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Netanyahu: Trump said I don’t want peace, in a ‘Houston, we’re the problem!’ moment

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Former Prime Minister Benjamin Netanyahu reveals in forthcoming book that golfing metaphors and simple visual aids were used to convince then-US President Donald Trump to pursue regional peace between Israel and Arab states , and to counter his first positive impression of the leadership of the Palestinian Authority under President Mahmoud Abbas.

An advanced copy of Netanyahu’s memoir, “Bibi: My Story,” slated for release October 18, was obtained by The Guardian.

The book reveals details of the former prime minister’s relationship with the former president while they were simultaneously in power, from 2017 to 2021.

According to the Guardian, Netanyahu boasts of political successes during Trump’s tenure, such as the US moving his embassy from Tel Aviv to Jerusalem, recognizing Israel’s sovereignty over the Golan Heights and Washington’s withdrawal from the 2015 Iran nuclear deal.

He avoids discussing US politics, Trump’s denial of his election defeat and the Jan. 6 Capitol riots.

At some point in 2017, when Trump met with then-President Reuven Rivlin, the US leader “said, ‘Bibi doesn’t want peace,’” Netanyahu recalls in the book.

The cover of Benjamin Netanyahu’s new autobiographical book, due out in November (Courtesy)

He said Ron Dermer, then Israel’s ambassador to the United States, was “flabbergasted”. according to Trump’s assessment. “It wasn’t, ‘Houston, we have a problem.’ It was, ‘Houston, we’re the problem!’ »

Netanyahu was determined to put the Palestinian issue on the back burner during his tenure as prime minister while pursuing peace with neighboring Arab states, and wrote in the book that he was frustrated with Trump’s “fixation with the Palestinians.”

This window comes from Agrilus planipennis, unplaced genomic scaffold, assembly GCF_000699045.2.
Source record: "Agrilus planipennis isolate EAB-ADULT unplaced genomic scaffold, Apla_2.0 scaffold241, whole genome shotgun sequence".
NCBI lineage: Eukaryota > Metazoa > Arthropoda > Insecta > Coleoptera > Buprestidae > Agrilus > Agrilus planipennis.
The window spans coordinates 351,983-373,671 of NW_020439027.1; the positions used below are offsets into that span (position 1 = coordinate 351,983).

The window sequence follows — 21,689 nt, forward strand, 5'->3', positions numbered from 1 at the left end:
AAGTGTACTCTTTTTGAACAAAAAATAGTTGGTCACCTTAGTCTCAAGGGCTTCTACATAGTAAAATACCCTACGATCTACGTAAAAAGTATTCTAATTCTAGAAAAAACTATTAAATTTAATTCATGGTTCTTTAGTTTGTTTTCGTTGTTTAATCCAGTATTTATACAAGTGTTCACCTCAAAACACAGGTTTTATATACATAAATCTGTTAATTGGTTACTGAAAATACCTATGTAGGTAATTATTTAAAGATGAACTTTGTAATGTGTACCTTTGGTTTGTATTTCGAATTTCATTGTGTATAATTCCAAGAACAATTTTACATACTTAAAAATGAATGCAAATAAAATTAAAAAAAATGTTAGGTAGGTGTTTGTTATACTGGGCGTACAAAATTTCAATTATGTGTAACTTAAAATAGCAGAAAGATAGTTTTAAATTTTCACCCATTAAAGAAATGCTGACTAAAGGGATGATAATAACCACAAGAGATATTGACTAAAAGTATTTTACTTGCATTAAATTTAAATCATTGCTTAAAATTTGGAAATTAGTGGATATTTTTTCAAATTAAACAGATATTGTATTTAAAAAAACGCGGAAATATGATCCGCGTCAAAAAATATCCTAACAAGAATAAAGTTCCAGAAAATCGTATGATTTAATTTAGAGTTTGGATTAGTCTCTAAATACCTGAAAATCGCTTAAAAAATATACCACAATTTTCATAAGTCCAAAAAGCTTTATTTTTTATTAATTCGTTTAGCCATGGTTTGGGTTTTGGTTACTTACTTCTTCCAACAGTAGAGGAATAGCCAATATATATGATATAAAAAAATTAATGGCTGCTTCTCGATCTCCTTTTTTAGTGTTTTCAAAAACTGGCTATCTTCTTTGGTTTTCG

In September 2020, Israel signed the US-brokered Abraham Accords with Bahrain and the United Arab Emirates, normalizing relations with the two states. Morocco separately forged ties with Israel, while Sudan signed the agreements later but has yet to normalize relations with the Jewish state.

In order to convince Trump that peace with the Palestinians was not possible, Netanyahu said he had rolled out slides for Trump, with maps showing the distance between Tel Aviv and the 1967 lines “that the Palestinians demanded let us retreat”, referring to the lines marking the territory of Israel before the Six Day War.

The cover of Benjamin Netanyahu’s new book is set to be published in November. (Courtesy)

It is widely reported that Trump preferred to receive information in easy-to-digest byte format, and Netanyahu appears to have taken such an approach.

“The distance between Trump Tower and the George Washington Bridge was overlaid on the map. Both distances – just over six miles as the crow flies – were identical,” Netanyahu wrote.

Netanyahu said Dermer described to Trump the prospects of achieving peace with the Palestinians as a ‘hole-in-one through a brick wall’, while ‘peace with the Emirates is a five-foot putt’ and “peace with the Saudis is a 30”. – foot putt.

“The president understood that. For the moment at least, we had certainly moved him to a better place.

Netanyahu recalled how, as prime minister, he and US Ambassador to Israel David Friedman showed Trump video clips of Abbas portraying him as deceitful, promoting peace in English while praising terrorists in arabic.

“I could see the video was taped to Trump, at least momentarily. ‘Wow,’ he said. ‘Is that the same guy I just met in Washington? He looked like a so kind and peaceful guy,’” Netanyahu wrote.

US President Donald Trump signs a document restoring sanctions against Iran after announcing the US withdrawal from the Iran nuclear deal, in the Diplomatic Reception Room of the White House in Washington, DC, May 8, 2018. (AFP/Saul Loeb)

This episode was first chronicled in American journalist Bob Woodward’s book on the Trump administration, “Rage”. According to Woodward’s book, then-US Secretary of State Rex Tillerson believed a video of Abbas that showed him ostensibly calling for the murder of children was likely fake, but Trump remained convinced by the claims. footage and then called Abbas a “liar” and a “murderer” the next time they met.

Netanyahu also recounts his efforts to convince Trump to withdraw from the Iran deal. It describes a Mossad raid on a warehouse in Tehran from which a “huge amount of material” was recovered.

When Netanyahu released a short video for Trump at the White House on March 5, 2018, showing what Israeli agents had found, “the president pointed to other senior officials in the Oval Office and said, ‘Maybe they needed to see this. I did not do it. I have already decided to leave the agreement.

Netanyahu presented the findings to the public in April 2018, and a week later Trump pulled out of the deal.

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